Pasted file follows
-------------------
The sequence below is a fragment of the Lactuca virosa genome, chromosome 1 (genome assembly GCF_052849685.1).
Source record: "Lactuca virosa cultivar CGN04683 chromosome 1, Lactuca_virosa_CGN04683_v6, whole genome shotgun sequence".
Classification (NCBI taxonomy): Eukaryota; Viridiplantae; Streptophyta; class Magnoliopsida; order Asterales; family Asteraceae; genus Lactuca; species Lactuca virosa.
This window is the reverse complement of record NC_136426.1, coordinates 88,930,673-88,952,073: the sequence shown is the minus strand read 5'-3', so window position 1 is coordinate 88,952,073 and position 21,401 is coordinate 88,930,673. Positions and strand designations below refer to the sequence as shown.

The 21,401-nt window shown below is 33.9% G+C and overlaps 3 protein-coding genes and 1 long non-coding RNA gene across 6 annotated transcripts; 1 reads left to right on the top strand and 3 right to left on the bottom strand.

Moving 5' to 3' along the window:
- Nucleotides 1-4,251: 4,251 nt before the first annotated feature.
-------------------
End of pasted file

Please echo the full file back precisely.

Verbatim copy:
The sequence below is a fragment of the Lactuca virosa genome, chromosome 1 (genome assembly GCF_052849685.1).
Source record: "Lactuca virosa cultivar CGN04683 chromosome 1, Lactuca_virosa_CGN04683_v6, whole genome shotgun sequence".
Classification (NCBI taxonomy): Eukaryota; Viridiplantae; Streptophyta; class Magnoliopsida; order Asterales; family Asteraceae; genus Lactuca; species Lactuca virosa.
This window is the reverse complement of record NC_136426.1, coordinates 88,930,673-88,952,073: the sequence shown is the minus strand read 5'-3', so window position 1 is coordinate 88,952,073 and position 21,401 is coordinate 88,930,673. Positions and strand designations below refer to the sequence as shown.

The 21,401-nt window shown below is 33.9% G+C and overlaps 3 protein-coding genes and 1 long non-coding RNA gene across 6 annotated transcripts; 1 reads left to right on the top strand and 3 right to left on the bottom strand.

Moving 5' to 3' along the window:
- Nucleotides 1-4,251: 4,251 nt before the first annotated feature.